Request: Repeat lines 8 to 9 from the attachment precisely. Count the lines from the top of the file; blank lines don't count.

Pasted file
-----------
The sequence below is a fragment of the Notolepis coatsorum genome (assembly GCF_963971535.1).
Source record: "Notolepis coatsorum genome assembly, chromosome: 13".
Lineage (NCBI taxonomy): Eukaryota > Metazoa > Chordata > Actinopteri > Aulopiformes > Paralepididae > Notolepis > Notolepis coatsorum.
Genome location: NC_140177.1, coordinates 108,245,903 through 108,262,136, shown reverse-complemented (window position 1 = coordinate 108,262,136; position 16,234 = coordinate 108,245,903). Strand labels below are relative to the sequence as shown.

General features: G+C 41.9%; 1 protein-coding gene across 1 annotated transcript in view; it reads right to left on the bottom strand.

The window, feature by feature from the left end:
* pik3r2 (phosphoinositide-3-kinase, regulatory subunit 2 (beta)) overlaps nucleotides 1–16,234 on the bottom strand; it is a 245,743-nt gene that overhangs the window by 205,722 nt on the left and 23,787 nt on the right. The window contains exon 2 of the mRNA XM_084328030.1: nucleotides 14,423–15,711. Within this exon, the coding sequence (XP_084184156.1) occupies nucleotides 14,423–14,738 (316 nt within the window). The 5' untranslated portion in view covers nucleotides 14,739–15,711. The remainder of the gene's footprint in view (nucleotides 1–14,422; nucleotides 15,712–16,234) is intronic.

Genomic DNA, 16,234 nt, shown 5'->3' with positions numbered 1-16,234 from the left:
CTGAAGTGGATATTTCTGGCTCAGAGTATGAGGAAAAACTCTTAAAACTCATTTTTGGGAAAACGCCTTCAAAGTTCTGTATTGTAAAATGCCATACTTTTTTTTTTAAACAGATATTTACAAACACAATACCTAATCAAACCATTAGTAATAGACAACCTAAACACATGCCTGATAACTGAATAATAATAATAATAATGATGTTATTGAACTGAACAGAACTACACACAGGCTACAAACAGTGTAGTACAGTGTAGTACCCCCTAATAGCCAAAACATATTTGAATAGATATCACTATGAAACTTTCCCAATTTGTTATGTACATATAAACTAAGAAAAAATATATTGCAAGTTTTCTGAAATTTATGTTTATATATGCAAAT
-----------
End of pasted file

Genomic DNA, 16,234 nt, shown 5'->3' with positions numbered 1-16,234 from the left:
CTGAAGTGGATATTTCTGGCTCAGAGTATGAGGAAAAACTCTTAAAACTCATTTTTGGGAAAACGCCTTCAAAGTTCTGTATTGTAAAATGCCATACTTTTTTTTTTAAACAGATATTTACAAACACAATACCTAATCAAACCATTAGTAATAGACAACCTAAACACATGCCTGATAACTGAATAATAATAATAATAATGATGTTATTGAACTGAACAGAACTACACACAGGCTACAAACAGTGTAGTACAGTGTAGTACCCCCTAATAGCCAAAACATATTTGAATAGATATCACTATGAAACTTTCCCAATTTGTTATGTACATATAAACTAAGAAAAAATATATTGCAAGTTTTCTGAAATTTATGTTTATATATGCAAAT